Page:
Microsoft Office Tutorials and References
In Depth Information
SUM VISIBLE ROWS
Late-breaking Tip : To add up
cell B4 on all the worksheets
with Sales in the sheet name,
type =SUM(‘*Sales’!B4) and
press Enter.
Figure 41. A 3-D formula adds up all instances of B4 on
the 12 sheets from Jan through Dec.
If the ﬁ rst or last worksheet contains a space in the name, you have to use
apostrophes around the pair of worksheet names: =SUM(‘Jan 2009:Dec
2009’!B4) .
You can easily copy this formula to other cells on the summary worksheet.
Gotcha: Do not drag the summary worksheet to appear after the Jan worksheet,
or you will set up a circular reference.
Additional Details: It is possible to set up a named range that refers to a 3-D
range. Here is an interesting way to set up a named range:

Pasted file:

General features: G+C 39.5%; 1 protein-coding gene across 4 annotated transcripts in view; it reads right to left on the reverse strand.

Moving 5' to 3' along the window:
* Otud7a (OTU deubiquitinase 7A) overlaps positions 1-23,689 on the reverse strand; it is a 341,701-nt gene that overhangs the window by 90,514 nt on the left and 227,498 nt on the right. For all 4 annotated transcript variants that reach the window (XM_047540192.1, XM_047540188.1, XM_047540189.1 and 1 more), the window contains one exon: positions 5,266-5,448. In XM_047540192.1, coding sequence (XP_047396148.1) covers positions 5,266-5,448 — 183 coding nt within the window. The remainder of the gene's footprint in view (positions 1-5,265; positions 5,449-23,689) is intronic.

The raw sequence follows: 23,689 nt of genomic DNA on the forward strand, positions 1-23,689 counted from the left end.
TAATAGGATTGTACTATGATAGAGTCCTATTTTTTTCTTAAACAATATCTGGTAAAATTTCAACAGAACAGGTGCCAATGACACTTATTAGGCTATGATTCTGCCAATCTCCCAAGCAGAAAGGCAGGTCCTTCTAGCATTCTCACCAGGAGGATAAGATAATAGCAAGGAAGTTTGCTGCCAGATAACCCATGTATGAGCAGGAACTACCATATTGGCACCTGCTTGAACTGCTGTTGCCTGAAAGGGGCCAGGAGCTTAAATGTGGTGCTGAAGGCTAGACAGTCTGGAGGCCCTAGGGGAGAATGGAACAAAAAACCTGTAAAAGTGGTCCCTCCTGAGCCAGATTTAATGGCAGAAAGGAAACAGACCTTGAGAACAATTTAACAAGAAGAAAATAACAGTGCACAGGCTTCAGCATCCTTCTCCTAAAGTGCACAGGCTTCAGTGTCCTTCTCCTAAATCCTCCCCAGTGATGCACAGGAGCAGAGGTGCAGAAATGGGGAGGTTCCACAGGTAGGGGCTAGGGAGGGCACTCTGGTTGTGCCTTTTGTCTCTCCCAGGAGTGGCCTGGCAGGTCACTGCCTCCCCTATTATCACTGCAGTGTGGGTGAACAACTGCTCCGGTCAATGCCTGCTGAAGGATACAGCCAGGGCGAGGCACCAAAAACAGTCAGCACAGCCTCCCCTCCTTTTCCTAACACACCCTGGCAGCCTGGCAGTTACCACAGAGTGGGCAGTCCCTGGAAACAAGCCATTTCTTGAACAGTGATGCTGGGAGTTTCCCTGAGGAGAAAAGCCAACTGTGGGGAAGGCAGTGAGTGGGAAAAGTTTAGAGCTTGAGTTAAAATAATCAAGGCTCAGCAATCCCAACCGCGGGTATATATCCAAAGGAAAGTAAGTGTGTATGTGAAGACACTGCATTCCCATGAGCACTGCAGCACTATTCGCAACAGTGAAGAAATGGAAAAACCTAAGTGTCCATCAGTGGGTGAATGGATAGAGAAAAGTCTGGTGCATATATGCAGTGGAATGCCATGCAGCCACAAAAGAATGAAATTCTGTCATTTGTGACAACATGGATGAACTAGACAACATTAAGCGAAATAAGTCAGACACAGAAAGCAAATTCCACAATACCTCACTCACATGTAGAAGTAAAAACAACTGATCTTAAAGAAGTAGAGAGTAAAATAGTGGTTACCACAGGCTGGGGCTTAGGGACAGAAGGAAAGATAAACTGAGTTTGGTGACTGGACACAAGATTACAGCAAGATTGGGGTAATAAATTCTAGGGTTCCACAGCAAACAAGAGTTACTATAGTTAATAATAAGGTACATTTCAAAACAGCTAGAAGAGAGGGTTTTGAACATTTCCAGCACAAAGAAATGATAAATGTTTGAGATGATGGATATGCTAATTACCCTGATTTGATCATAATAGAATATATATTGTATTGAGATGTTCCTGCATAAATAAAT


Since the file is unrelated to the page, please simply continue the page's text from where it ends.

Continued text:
Go to cell B4 on the Jan worksheet.
Select Insert, Name, Deﬁ ne.
The Refers To box contains =Jan!B4 . Click in the box. Hold down the Shift
key. Click on the Dec worksheet. The Refers To box changes to =Jan:
Dec!B4.
Summary: A 3-D formula can sum a speciﬁ c cell on several worksheets.
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SUM VISIBLE ROWS
Challenge: A SUM function totals all the cells in a range, whether they are hidden
or not. You want to sum only the visible rows.
Solution: You can use the SUBTOTAL function instead of SUM . The formula
you need is slightly different, depending on how you hid the rows.
If rows are hidden by using Format, Row, Hide, you use:
=SUBTOTAL(109,E2:E564)
This is an unusual use for SUBTOTAL . Normally, SUBTOTAL is used to force
Excel to ignore other SUBTOTAL cells within a range. SUBTOTAL can perform

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